If we know God, we will have the faith to believe He loves us and He is completely capable to one day bring us home where we will live in Mount Zion in perfect peace and safety.
God’s word is given to us to open our eyes to see a glorious, all-powerful, all-knowing, perfect God who cares for His people. Because we know God through His word, we always have hope, comfort, and the strength to persevere through the most difficult of circumstances. God wants us to know there is nothing able to stand in His way and thwart His purpose and plan.
His ultimate plan is to restore us and make us perfect through salvation offered freely by His Son, Jesus Christ our Lord and Savior.
Who is Like God?
God wants us to have the right idea of who He is. He wants to expand our understanding of Him through a series of rhetorical question. The first rhetorical question in verse 12 is a five-part question about Creation being able to size-up the universe.
God asks, who has measured the waters of the earth in the hollow of his hand? The hollow of our hand is the cup we make with our hand. We might be able to hold a quarter cup. When we are thirsty, getting a drink from the amount of water that fills the hollow of our hand is not getting very much. God claims that He may hold all the water of every river, lake, pond, stream and every ocean is the hollow of His hand.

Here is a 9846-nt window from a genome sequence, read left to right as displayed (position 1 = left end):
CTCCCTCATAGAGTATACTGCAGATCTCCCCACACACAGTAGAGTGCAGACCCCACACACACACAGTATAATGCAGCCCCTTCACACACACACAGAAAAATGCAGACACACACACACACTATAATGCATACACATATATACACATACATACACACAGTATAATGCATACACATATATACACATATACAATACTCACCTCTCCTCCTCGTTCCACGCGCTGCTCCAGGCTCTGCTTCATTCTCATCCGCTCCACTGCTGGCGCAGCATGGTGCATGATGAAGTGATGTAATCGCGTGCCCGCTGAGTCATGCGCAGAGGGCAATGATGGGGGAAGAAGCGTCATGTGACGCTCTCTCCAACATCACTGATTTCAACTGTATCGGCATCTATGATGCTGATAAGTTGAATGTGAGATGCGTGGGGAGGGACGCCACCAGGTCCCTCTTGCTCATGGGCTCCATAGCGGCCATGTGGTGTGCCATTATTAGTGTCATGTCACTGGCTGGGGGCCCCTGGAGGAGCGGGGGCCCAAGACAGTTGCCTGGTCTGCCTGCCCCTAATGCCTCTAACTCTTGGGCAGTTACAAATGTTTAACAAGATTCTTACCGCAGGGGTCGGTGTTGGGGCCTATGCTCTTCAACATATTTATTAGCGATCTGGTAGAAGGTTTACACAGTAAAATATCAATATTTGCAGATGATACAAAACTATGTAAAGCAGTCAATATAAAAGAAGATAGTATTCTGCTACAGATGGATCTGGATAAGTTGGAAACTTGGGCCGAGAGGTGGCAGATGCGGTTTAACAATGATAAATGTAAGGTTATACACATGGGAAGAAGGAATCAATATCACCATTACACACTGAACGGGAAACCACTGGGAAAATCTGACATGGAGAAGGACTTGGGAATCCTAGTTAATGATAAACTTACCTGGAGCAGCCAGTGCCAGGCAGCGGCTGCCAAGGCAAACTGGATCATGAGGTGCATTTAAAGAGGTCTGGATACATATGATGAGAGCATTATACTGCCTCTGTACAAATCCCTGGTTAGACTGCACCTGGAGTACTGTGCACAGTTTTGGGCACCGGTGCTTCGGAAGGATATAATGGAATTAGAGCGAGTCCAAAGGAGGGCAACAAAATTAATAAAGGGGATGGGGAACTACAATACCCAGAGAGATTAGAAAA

Who marks off the heaven using a span? In the ancient world, measuring with a span is common. A span is a distance from the tip of the pinky finger to the thumb when the hand is extended. The average span is around 10 inches (generous). If seven billion people in the world were to put their spans together, it would reach a distance of 92,000 miles. The distance to the Sun is over 92,000,000 miles. Together, the span of people covers less than 0.01% of the distance. God claims His span reaches across the universe (God is not a liar).
The question continues with talk about calculating dust and weighing all the hills and mountains. To us, the universe is incredibly huge. It is difficult to contemplate all the dust or how many gallons of water there must be on the earth. The point of speaking about God’s physical capabilities is clear. We are small, and God is bigger than we may imagine.
God moves on from talking about His physical presence to getting us to think about His brain power in verses 13 and 14.
When we are born, our brains are empty. We need counselors to teach us and fill up the empty space between our ears. Nobody survives in this world without the help of another person who will give consultation.